The Miami Clinical and Translational Science Institute (CTSI) has awarded grants to two Miller School researchers for its Mentored Translational Research Scholars Program (K12), which helps junior faculty become successful independent investigators.

Selected from 11 applicants, Alberto R. Ramos, M.D., M.S.P.H., assistant professor of clinical neurology and co-director of the Sleep Medicine Program at Anne Bates Leach Eye Hospital and Bascom Palmer Eye Institute, and Natasa Strbo, M.D., Ph.D., assistant professor of microbiology and immunology, will each receive up to $100,000 per year for three years to pursue their projects.

Read more about the grants »

The Miller School’s Steven E. Lipshultz, M.D., left, led the study and Vivian I. Franco, M.P.H., contributed to it.

The Miller School’s Steven E. Lipshultz, M.D., left, led the study and Vivian I. Franco, M.P.H., contributed to it.

Cancer Study Pinpoints Children at Greater Risk for Heart Damage from Leukemia Treatments

Children with high-risk leukemia who are successfully treated with doxorubicin suffer significantly more heart damage associated with the chemotherapy if they carry a specific genetic mutation for the most common iron disorder, according to a national Miller School study destined to guide individualized treatments for newly diagnosed cancer patients.

Published July 17 online in advance of print in Cancer, the official journal of the American Cancer Society, the multicenter study led by Steven E. Lipshultz, M.D., Director of the Batchelor Children’s Research Institute, showed that children with acute lymphoblastic leukemia who carry one of the gene variants associated with inherited hemochromatosis (HFE) have eight times more dead and dying heart muscle during their chemotherapy then children without a mutation for the disease in which too much iron builds up in the body. They also have more abnormal hearts two years later.

Read more about the findings »

Scott C. Brown, Ph.D., left, and José Szapocznik, Ph.D.

Scott C. Brown, Ph.D., left, and José Szapocznik, Ph.D.

Study Finds Neighborhood Walkability Encourages Recent Immigrants to Walk

In the face of a growing U.S. obesity epidemic, scientists are interested in learning how to create environments that encourage more walking, the most common type of physical activity in the country. A University of Miami study reveals that recent immigrants are more likely to walk if they live in a community that combines parks and businesses near homes. Research with recent immigrants is important because they tend to gain weight after arriving in the U.S., and over time become as overweight as many individuals who grew up here.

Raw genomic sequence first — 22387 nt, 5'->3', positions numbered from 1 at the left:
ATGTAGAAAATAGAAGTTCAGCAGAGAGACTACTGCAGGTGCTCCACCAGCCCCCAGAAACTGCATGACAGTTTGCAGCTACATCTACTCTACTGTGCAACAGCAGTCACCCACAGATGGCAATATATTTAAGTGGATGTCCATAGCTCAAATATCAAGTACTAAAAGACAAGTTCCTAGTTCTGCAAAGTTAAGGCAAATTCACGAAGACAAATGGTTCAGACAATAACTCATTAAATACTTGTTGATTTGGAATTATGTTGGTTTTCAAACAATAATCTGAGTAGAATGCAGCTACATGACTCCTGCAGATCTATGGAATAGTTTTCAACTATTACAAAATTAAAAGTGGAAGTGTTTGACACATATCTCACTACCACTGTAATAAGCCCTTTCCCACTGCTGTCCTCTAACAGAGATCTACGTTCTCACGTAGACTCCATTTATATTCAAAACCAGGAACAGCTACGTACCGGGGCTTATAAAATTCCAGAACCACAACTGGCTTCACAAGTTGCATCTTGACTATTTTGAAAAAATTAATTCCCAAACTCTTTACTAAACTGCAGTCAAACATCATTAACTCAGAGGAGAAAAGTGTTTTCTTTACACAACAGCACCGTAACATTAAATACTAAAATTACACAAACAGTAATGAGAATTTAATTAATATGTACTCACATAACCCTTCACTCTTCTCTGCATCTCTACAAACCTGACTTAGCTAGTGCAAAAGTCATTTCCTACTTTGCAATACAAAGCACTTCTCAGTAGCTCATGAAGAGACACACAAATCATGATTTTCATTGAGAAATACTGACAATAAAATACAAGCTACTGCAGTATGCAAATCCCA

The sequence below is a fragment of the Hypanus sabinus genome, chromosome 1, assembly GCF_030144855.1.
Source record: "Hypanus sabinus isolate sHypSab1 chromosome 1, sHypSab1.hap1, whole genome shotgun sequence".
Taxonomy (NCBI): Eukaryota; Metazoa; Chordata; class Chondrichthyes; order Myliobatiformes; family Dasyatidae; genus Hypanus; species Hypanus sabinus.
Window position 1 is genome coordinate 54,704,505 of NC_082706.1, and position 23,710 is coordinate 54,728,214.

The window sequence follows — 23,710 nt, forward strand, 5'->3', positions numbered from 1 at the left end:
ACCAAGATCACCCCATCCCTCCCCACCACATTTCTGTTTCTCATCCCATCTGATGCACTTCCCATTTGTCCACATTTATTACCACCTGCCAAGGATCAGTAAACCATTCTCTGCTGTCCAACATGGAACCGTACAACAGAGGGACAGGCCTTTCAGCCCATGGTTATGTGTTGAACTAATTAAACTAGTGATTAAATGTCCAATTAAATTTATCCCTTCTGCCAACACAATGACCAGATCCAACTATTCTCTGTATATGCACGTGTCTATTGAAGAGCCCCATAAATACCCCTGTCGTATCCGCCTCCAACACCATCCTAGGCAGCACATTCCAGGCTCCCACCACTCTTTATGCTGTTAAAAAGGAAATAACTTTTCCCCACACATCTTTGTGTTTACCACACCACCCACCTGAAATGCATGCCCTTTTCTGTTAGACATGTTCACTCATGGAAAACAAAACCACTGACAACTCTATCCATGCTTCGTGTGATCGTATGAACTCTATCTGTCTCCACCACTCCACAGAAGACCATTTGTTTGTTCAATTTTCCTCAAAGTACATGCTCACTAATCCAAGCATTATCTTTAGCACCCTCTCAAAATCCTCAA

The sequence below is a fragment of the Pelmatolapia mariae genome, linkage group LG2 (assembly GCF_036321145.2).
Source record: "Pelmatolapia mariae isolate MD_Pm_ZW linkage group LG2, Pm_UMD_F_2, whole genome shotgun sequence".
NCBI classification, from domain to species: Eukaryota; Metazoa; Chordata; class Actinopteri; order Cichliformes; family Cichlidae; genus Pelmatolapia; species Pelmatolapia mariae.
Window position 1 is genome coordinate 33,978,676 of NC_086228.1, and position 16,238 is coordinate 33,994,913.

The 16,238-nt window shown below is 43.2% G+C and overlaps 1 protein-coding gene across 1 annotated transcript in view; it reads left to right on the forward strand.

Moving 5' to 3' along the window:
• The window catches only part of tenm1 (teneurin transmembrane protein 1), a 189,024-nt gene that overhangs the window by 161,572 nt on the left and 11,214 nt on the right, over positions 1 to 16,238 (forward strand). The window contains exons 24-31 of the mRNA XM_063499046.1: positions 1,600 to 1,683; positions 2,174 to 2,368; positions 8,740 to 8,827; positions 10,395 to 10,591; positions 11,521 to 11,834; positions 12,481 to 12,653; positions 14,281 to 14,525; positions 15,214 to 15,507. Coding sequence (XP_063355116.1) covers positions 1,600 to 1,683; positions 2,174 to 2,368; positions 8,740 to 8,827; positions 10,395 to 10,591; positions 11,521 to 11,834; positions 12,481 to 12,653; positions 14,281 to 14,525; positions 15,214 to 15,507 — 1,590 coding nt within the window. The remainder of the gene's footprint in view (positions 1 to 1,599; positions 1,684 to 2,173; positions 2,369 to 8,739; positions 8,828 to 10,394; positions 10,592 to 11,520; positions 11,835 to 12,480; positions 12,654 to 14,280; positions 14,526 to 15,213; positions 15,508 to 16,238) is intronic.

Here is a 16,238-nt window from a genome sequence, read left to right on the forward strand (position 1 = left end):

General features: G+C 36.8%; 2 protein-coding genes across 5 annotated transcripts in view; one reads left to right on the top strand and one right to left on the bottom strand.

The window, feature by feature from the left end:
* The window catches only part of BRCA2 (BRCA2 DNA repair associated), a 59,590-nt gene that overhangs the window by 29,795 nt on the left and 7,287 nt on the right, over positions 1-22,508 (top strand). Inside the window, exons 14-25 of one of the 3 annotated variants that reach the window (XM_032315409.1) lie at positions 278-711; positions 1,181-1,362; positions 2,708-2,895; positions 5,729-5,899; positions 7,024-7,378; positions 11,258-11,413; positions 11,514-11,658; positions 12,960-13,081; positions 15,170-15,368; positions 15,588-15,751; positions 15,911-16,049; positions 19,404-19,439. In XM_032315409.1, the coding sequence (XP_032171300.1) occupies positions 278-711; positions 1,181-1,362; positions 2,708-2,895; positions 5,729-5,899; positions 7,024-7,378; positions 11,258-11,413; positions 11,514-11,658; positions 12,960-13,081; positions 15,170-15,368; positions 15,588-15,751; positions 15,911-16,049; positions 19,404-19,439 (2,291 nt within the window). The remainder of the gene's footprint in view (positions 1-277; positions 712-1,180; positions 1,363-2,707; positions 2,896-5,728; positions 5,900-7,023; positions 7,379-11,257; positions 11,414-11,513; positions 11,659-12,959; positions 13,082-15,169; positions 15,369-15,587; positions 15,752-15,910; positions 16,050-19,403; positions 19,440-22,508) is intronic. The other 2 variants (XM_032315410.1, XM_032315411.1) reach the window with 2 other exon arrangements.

The study of recent Cuban immigrants, led by Scott C. Brown, Ph.D., research assistant professor of public health sciences, and an interdisciplinary team of investigators at the Miller School and the School of Architecture, found positive results related to Walk Score, a commercial, Web-based tool that measures neighborhood walkability based on the distance to amenities such as businesses, food sources, schools, and recreation. The results, say the researchers, support existing recommendations by the Institute of Medicine of the National Academy of Sciences that neighborhoods in which people can live, work and play increase physical activity and are associated with lower weight and lower rates of chronic diseases.

Read more about the study »

Esophageal cancer patient Anthony Jewell.

Esophageal cancer patient Anthony Jewell.

MyUHealthChart Featured in UHealth Discovery Series

Sixty-year-old Anthony Jewell, now in remission from esophageal cancer, says MyUHealthChart helps him and his wife keep his treatment on track. A component of the UChart electronic medical records system, MyUHealthChart allows patients to access their medical records securely from any computer, making it easy to stay on top of information such as lab results, appointment summaries, medications, and immunizations.

“My wife and caregiver of 30 years is comforted by knowing she won’t have to remember or explain my entire medical history at each visit,” says Jewell, who was treated for his condition at Sylvester Comprehensive Cancer Center, where he now volunteers and mentors patients.

Jewell’s use of MyUHealthChart to monitor his progress is one of the many stories that are being told in an advertising campaign highlighting UHealth – The University of Miami Health System. The UHealth Discovery Series, which features daily ads in The Miami Herald and el Nuevo Herald, showcases the health system’s state-of-the-art clinical care and clinicians, well-known centers of excellence and lesser-known specialties, the promise of biomedical research, and heartening stories that reflect UHealth’s compassion and impact on patients’ lives and the community.

Read more about the series »